Jesus, the guy who lived a life so full of love that it got him killed,
— even he was tempted.
But have you considered what it was that tempted him? There is much to learn from taking a closer look.
Jesus was tempted to do the wrong kind of good. He was not tempted to do anything overtly evil. It's an incredible story to contemplate as we take stock of our own lives this Lenten season.
Around The Table we have been engaging with the season of Lent as a season for reorientation. For reflecting on the world's undertow, reevaluating our relationships and shared humanity and returning to our Source, our Creator, the Sustainer of our path through life.
Have you ever found yourself in a place where the “good” you were tempted to accomplish was guilted, prideful, shame-induced, duty-bound, or flat out false? Have you ever been distracted by perfectly okay options for “doing good” in your world only to recognize after wasted time and energy that you’re exhausted and unfulfilled?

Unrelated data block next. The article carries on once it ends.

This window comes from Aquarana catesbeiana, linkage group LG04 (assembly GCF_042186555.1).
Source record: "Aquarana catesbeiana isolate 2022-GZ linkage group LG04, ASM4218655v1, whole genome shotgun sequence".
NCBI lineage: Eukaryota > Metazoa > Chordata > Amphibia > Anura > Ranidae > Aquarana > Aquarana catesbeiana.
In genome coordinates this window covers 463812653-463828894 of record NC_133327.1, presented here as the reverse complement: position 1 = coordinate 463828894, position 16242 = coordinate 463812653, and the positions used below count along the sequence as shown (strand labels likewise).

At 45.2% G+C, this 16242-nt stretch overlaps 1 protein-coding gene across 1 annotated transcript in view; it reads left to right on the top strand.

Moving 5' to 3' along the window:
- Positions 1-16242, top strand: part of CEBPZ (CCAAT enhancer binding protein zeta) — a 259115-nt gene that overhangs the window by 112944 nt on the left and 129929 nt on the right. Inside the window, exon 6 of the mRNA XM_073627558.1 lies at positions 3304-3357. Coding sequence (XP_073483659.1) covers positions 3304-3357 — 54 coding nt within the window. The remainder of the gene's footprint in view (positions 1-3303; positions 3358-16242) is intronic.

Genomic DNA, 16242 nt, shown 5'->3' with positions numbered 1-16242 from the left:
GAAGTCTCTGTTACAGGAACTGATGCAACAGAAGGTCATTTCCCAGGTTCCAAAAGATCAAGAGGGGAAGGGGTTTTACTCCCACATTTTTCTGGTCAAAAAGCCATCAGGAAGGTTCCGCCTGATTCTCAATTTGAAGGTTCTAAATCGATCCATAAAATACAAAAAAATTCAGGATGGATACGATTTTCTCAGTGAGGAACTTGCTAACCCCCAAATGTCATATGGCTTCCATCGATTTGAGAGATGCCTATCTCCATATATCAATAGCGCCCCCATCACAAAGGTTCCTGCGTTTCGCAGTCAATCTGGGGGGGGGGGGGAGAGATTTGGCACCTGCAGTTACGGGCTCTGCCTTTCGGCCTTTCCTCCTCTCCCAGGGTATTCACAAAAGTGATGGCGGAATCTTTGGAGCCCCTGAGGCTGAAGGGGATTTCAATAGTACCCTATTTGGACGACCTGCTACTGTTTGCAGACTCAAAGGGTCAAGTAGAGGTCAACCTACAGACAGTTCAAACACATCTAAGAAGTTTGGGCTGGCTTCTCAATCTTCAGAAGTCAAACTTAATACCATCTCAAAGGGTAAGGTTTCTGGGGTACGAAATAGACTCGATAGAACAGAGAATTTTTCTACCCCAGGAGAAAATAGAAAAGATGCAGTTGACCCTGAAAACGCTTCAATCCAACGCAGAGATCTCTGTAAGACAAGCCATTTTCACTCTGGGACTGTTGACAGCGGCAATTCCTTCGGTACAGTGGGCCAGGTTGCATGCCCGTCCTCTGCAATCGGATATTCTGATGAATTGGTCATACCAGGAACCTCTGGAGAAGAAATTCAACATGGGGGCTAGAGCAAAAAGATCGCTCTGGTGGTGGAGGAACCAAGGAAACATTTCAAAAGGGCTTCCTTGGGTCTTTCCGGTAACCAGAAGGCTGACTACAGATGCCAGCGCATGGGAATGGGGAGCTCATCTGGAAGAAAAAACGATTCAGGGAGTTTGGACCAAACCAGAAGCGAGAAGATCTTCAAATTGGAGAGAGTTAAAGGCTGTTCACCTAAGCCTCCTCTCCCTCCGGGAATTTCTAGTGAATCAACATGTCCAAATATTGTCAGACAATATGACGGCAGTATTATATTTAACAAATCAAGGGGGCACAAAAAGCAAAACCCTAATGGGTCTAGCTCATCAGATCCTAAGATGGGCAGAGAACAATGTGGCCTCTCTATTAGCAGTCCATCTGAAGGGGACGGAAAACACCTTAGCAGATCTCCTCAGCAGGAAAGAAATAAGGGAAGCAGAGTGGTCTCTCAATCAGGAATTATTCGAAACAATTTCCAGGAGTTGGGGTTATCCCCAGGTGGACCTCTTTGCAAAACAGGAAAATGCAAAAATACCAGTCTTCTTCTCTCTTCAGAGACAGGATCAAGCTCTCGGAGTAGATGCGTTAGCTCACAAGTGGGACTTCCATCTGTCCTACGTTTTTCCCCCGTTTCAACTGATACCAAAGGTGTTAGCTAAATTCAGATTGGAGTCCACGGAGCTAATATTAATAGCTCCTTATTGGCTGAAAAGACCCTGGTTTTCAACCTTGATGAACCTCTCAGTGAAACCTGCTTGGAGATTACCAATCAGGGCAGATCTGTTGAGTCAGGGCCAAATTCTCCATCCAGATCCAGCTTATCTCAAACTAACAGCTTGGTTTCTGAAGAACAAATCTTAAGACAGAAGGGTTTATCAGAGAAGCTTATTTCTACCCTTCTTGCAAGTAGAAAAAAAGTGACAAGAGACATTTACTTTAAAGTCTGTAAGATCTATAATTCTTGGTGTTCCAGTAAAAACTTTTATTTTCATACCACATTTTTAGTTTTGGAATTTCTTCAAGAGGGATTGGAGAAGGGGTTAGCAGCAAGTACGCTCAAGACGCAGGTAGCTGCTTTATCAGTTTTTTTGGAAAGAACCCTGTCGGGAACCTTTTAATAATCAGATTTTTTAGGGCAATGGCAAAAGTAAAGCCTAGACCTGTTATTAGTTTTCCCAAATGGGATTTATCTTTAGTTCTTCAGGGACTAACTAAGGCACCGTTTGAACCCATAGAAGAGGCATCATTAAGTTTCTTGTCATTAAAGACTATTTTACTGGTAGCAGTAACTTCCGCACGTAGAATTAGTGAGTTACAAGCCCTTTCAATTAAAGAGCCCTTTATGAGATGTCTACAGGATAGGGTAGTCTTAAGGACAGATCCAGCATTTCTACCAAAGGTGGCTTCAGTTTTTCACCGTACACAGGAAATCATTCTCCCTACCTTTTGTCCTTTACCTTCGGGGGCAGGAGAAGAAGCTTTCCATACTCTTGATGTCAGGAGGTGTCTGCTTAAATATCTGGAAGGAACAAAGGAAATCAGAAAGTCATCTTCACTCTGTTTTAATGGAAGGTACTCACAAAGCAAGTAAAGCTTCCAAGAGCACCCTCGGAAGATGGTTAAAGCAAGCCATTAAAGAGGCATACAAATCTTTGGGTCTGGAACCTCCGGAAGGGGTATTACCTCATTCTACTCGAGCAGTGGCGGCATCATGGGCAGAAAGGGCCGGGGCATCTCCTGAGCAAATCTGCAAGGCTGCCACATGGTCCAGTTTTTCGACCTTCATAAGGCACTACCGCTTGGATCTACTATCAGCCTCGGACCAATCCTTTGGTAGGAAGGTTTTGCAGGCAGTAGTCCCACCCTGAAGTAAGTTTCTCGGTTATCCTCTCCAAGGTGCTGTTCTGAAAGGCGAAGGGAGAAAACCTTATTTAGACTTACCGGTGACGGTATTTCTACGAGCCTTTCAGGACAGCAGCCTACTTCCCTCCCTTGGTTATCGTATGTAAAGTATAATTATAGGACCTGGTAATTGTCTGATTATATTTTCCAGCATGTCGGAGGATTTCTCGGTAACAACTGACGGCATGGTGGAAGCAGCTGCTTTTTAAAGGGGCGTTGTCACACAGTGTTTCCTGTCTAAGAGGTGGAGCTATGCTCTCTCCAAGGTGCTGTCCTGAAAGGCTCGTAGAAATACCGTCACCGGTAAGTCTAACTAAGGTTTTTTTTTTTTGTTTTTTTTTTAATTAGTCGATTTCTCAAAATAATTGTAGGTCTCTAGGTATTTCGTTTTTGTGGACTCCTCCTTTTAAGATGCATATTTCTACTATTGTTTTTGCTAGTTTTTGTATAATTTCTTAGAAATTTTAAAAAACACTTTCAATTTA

“The problem is, there is a world of difference between doing good, and doing the specific good you are called to do.” - Eric Elnes, Gifts of the Dark Wood.
In Jesus’ case, he was tempted by three false-goods. First, he was tempted to turn stones into bread. Imagine! In a region of the world with rocks aplenty, bread would never run out. Jesus' ministry based on feeding himself, his disciples and literally anyone who was hungry would have thrived. A world without hunger. It would have rocketed Jesus to divine status immediately, and it sure would have helped a whole lot of worthy, hungry folks.